:: Honolulu Area - photography by Alex Maclean - image via anArchitecture

This method is become more popular - with a plane rental and some good camera work being the necessary ingredients... often more informational than artistic - this method offers an additional view of the world that provides something lacking in the true plan-representational aerial that is useful in planning. This is found in many sources, including amongst others, the views of the LA River in The Infrastructural City, as well as another great urban typology - that of 'A Vocabulary of Sprawl' from The Infrastructurist.


:: Ground Cover - image via The Infrastructurist


:: The Alligator - image via The Infrastructurist

The traditional aerial photograph is still a great tool for many uses - either as a base map or a deeper analysis of land use. The accessibility of google earth and other high-resolution, easy to navigate sources is still used daily in our practice - and a hell of a lot easier than going to get blueprints of the mylars down at the city offices... A great example from Emergent Urbanism shows the figure-ground and 'wasted' space in our American gridded cartesian landscape: "Notice how much negative space is created by the imposition of the grid on a chaotic reality. The simplicity of the cartesian plan is deceptive. It generates complications as the random process of change unfolds."

:: image via Emergent Urbanism

The ability to utilize a temporal series of traditional aerial photographs, such as this view of Las Vegas over the past 25 years (via Archidose)... offers another added value of the urban form and growth (or sprawl in this case)... ""These images of the western portion of the Las Vegas metropolitan area show the city’s steady spread into the adjacent desert landscape. Undeveloped land appears along the left edges of the top two images. Here, the land on the city’s outskirts appears in shades of beige and tan, with just a hint of the street grid to come. By 1989, however, development filled the upper left corner—a residential area, complete with curving roads and semicircle streets. In subsequent images, development spreads southward, and by 2004, the entire image shows cityscape, including Interstate 215 passing through southwestern portion of the city."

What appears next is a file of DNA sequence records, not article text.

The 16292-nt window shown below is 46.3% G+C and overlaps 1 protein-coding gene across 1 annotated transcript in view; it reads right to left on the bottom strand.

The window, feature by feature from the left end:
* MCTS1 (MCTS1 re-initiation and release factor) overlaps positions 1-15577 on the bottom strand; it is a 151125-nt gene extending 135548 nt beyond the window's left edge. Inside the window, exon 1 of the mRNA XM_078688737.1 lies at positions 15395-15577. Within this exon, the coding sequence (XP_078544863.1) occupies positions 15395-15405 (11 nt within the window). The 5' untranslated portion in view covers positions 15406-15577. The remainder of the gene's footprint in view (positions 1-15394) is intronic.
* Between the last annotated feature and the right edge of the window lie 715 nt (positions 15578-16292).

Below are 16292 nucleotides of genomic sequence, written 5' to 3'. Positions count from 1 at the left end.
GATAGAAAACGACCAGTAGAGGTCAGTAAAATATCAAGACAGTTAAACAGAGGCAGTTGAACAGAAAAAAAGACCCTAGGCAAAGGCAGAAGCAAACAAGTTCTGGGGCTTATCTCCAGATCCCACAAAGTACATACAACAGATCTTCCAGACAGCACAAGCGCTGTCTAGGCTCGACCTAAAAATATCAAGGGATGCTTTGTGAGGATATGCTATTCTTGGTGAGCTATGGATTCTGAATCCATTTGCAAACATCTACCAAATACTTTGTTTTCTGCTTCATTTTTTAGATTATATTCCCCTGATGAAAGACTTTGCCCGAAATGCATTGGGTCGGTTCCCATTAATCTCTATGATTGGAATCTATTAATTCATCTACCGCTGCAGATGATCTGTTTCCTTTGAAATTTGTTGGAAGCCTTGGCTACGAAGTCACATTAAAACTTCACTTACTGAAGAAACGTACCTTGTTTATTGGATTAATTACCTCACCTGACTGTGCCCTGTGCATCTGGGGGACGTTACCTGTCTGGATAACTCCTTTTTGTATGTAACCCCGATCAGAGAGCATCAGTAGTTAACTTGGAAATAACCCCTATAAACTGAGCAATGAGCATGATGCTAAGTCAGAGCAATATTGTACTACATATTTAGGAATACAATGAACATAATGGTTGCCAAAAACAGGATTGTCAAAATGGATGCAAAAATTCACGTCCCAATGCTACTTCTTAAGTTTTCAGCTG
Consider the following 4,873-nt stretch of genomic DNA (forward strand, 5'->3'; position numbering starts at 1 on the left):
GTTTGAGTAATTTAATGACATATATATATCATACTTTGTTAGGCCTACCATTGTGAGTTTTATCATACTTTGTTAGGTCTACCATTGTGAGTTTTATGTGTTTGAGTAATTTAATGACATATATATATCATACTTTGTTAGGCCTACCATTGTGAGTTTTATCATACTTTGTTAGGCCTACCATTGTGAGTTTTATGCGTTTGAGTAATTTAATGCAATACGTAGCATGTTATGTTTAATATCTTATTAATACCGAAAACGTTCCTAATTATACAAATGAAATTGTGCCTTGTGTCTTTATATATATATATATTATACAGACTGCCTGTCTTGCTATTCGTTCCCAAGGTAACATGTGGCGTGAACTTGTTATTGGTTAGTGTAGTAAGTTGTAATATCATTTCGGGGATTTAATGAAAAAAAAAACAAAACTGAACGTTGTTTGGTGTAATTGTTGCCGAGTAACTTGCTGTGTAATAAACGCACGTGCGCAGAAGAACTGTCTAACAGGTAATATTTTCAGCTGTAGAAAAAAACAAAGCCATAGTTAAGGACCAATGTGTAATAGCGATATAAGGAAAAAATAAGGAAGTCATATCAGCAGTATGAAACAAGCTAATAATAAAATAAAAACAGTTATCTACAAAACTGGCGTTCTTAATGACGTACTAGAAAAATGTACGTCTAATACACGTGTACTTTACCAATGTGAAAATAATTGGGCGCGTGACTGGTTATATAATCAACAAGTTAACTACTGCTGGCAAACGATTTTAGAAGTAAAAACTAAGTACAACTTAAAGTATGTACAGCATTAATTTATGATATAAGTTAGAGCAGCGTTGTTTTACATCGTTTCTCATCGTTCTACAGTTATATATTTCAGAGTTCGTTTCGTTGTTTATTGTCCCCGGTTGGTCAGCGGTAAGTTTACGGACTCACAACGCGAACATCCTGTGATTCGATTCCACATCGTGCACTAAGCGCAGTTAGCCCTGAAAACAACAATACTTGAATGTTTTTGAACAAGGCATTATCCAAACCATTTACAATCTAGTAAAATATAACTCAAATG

:: image via Archidose

The plan offers a somewhat quantifiable planning tool, as seen in the installation 49 Cities by Work AC - which delves into the 'future' of some of the most vivid and unrealized utopian proposals from over the years, such as Corbu's Villa Radieuse and Koolhaas' Exodus Plan for London (seen below): Via Arch Daily: "49 Cities sets out to crunch the numbers of several centuries of unrealized urbanism, all the way from the Roman city to the great utopian projects of the 20th century. Through plans, sections, diagrams, charts and scale drawings, 49 cities are observed statistically and presented in an unprecedented comparative study, the result of a research project conducted over several years. Despite the fact that they never actually existed, this history of utopian urbanism provides a remarkable insight into our understanding of the contemporary metropolis."


:: image via Arch Daily
The illustrative quality is definitely captured in the sketchy planning maps - reminiscent of the on-the-fly analysis of Kevin Lynch and his Image of the City - outlining landmarks, nodes, paths, edges, and so on. These maps by Guy Debord, seen via Vulgare, show a number of interesting ideas of analysis for Paris...





:: images via Vulgare

A similar investigation spotted on the Portland Architecture blog reminded me of how evocative a selective display of information can be. In this case, a diagram showing a selected dataset, including major roadways, nodes, and parks - with the interstitial spaces being left blank as sort of an ambiguous filler... it's very much a representation of the fabric of Portland, neatly captured in a simple diagram.


To the other extreme, there is the visually dense drawings of one of my favorites, Lebbeus Woods or in this case, a reference to Paul Rudolph's illustrative technique, via urbanism.org: "Despite a number of monographs, including the mammoth Paul Rudolph: Architectural Drawings with its terrifyingly detailed, Piranesi-esque images, Paul Rudolph’s architecture is not easy to fully comprehend. Paradoxically, it could be argued that precisely because of the unsparingly detailed drawings of complex plans and sections, the tendency is to be overwhelmed rather than enlightened. Rudolph’s architecture is as densely “architectural” as it comes."


:: image via urbanism.org
The interesting thing is there isn't any 'right' way of communicating data and ideas, but there are many rules that offer some much needed guidance for legibility, orientation, and scale. Always a cartophile, a recent link via cityofsound to a fabulous blog called Making Maps: DIY Cartography, offered some wisdom of one of my favorites, Edward Tufte, towards the making of maps in this 2007 post entitled 'How Useful is Tufte for Making Maps?'. Read it all, then read/absorb Tufte, it's wonderful.